Percutaneous Electrical Nerve Stimulation (PENS)

PENS therapy is used to treat chronic nerve pain, such as hypersensitivity, neuropathic headache and chronic post-surgical pain. A PENS machine delivers low voltage electrical current to the peripheral nerves via probes placed just under the skin. This desensitises the nerves and therefore provides pain relief. 

Piriformis Muscle Injection

The piriformis muscle attaches at the sacrum and greater trochanter (hip socket). A piriformis muscle injection involves the injection of local anaesthetic and either steroid or Botox into the piriformis muscle. The Botox stops the piriformis muscle from spasming and may provide pain relief for a period of up to three months. 

Prolotherapy & Autologous Blood Injection

Prolotherapy and autologous blood injections are used to treat connective tissue injuries that have not healed with other treatments. These procedures involve either the injection of local anaesthetic mixed with dextrose, and sometimes your own blood, or simply your own blood, into the soft tissue. This sets off the inflammatory response, which increases the blood supply and flow of nutrients to the tissues. This aids in the healing of the tissues and therefore treats the pain.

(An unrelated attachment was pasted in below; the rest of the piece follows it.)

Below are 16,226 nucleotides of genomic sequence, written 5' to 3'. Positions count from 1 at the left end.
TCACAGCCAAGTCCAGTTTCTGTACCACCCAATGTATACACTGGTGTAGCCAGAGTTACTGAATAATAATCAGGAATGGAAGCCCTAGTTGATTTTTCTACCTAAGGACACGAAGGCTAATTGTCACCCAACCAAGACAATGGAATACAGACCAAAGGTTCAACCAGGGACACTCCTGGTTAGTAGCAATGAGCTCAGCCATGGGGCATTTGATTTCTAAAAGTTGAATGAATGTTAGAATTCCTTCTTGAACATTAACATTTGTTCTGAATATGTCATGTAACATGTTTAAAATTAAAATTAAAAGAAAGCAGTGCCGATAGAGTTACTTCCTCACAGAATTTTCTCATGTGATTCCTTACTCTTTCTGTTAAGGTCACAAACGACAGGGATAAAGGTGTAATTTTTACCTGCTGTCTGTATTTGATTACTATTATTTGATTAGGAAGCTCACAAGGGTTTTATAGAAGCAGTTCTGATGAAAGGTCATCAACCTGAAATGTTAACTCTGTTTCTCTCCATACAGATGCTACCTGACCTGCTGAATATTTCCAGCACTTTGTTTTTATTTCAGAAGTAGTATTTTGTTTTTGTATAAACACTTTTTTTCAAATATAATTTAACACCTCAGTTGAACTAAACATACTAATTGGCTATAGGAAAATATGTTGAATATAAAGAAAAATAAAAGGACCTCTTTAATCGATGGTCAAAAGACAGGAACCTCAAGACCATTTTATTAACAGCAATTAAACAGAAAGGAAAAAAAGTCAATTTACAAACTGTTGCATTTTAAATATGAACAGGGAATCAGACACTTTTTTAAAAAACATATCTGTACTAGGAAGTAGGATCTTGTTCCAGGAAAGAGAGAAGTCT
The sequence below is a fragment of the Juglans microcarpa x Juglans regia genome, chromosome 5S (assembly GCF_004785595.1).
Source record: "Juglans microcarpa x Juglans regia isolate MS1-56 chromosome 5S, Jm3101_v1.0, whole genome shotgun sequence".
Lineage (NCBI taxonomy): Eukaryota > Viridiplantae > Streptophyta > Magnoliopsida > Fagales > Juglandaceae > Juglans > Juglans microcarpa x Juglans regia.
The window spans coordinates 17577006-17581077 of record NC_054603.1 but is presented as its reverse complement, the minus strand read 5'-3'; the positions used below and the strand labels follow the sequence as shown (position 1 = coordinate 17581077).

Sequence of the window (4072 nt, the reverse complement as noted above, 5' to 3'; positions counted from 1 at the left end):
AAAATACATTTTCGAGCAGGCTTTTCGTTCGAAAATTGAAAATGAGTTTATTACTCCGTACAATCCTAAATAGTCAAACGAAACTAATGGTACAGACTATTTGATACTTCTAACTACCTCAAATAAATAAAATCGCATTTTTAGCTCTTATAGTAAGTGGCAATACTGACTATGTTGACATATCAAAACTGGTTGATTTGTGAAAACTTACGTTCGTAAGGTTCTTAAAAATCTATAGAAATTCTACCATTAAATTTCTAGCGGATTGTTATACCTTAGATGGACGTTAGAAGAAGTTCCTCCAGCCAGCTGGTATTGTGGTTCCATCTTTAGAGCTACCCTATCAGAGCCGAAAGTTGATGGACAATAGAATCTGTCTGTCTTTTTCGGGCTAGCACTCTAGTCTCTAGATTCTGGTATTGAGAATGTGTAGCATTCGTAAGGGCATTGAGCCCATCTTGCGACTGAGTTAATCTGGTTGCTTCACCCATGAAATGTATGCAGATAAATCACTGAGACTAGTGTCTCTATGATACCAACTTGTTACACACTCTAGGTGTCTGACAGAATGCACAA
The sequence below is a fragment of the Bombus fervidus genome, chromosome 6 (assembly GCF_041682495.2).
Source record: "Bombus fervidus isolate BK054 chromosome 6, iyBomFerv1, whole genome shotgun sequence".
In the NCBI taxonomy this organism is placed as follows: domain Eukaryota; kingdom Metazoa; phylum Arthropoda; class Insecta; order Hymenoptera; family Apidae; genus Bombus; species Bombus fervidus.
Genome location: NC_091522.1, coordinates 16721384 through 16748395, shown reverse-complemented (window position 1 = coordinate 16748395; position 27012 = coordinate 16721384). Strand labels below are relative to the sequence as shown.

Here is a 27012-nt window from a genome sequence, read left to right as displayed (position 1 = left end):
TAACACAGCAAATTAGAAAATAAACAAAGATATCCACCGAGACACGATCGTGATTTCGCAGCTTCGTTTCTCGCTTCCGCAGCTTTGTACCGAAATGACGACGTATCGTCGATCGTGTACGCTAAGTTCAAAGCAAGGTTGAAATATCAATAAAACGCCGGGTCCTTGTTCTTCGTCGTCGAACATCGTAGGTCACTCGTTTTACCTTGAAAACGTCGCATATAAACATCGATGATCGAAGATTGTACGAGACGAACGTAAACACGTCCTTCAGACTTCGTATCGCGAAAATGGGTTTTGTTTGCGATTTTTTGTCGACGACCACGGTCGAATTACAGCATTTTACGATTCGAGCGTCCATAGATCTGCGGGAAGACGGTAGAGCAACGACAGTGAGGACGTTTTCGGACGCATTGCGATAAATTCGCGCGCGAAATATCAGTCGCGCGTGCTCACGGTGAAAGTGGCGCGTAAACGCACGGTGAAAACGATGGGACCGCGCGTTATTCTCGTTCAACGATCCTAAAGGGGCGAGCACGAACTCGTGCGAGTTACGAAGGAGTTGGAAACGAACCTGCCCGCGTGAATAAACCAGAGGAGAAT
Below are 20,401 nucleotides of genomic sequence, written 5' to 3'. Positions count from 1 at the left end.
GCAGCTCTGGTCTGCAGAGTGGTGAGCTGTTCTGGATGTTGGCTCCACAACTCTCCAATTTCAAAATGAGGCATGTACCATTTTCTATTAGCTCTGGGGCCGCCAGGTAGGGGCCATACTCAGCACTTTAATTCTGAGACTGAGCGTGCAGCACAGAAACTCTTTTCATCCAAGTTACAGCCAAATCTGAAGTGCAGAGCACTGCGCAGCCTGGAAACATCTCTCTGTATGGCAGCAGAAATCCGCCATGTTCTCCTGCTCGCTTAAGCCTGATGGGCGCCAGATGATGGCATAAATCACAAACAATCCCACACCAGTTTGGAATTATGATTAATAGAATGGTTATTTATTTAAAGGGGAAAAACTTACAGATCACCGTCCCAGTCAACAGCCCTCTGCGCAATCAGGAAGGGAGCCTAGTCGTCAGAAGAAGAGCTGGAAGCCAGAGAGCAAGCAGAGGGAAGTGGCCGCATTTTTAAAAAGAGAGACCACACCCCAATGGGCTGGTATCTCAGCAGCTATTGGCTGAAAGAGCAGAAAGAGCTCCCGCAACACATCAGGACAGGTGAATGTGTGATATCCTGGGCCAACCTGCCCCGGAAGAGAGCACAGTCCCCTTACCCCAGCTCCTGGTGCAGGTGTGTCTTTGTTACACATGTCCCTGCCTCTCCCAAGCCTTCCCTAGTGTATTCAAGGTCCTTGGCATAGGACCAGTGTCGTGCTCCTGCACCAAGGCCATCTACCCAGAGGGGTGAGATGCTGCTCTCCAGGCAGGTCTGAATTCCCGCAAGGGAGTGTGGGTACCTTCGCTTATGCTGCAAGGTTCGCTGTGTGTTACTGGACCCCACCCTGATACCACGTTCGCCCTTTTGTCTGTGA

Provocative Discography

When a disc is damaged there is ingrowth of nerves and blood vessels into the centre of the disc, resulting in pain on movement. A provocative discography is a diagnostic procedure. It involves the injection of dye and antibiotic into the intervertebral disc(s) that your pain physician suspects is/are causing your back pain. 

Psoas Sheath Block

The iliopsoas muscle is frequently responsible for pain that can radiate from the spine to the hip area, occasionally extending to the buttocks. A psoas sheath block involves the injection of local anaesthetic and steroid (or Kenacort) into the psoas sheath. The aim of the injection is to reduce inflammation, irritation and swelling around the iliopsoas muscle. 

Radiofrequency Neurotomy

Radiofrequency neurotomy procedures are performed to treat pain arising from joints such as facet joint pain, sacroiliac joint pain, as well as certain headaches. Conventional radiofrequency neurotomy involves delivering alternating electrical current to the pain generating nerve via needle electrodes. This generates heat which damages the nerve and stops the pain. Pulsed radiofrequency neurotomy is a newer version of this procedure. Short bursts of electrical current are applied to the nerve, meaning less heat is generated. The nerve is stunned, not destroyed, which provides pain relief. 

Root Sleeve Injection

The root of a spinal nerve is the point at which it exits the spine. The roots are found at each spinal disc level. A root sleeve injection involves the injection of local anaesthetic and steroid onto the sleeve encasing the spinal nerve root that is suspected of causing pain. This can be used to diagnose the pain or to treat radicular (spinal nerve) pain and symptoms. 

Sacroiliac Joint Injection